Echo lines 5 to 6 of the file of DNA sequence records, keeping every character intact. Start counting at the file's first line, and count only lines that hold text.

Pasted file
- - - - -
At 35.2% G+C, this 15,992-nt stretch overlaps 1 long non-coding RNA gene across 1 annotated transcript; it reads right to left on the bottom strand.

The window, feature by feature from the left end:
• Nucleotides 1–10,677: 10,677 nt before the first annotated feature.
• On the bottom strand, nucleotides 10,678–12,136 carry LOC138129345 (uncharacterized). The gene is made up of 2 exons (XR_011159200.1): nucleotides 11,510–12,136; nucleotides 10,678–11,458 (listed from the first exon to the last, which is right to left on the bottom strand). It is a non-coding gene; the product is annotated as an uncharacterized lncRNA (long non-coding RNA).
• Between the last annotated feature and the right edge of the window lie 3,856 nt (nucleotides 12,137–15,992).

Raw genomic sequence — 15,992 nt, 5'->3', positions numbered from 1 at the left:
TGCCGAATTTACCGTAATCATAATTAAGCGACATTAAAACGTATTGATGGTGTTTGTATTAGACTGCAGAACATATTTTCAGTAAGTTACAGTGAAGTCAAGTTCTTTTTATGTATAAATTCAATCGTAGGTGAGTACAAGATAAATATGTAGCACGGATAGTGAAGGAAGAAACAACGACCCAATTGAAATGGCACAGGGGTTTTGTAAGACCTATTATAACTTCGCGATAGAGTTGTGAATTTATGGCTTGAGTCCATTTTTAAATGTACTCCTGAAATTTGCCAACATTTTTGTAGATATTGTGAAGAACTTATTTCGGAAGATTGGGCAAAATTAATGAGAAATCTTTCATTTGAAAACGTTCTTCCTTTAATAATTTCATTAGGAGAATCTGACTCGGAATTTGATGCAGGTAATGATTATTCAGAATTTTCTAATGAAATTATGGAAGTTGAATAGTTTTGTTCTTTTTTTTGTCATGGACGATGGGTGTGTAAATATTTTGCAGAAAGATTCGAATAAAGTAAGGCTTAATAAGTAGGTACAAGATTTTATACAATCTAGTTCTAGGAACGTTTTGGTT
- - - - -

• Between the last annotated feature and the right edge of the window lie 3,856 nt (nucleotides 12,137–15,992).

Raw genomic sequence — 15,992 nt, 5'->3', positions numbered from 1 at the left: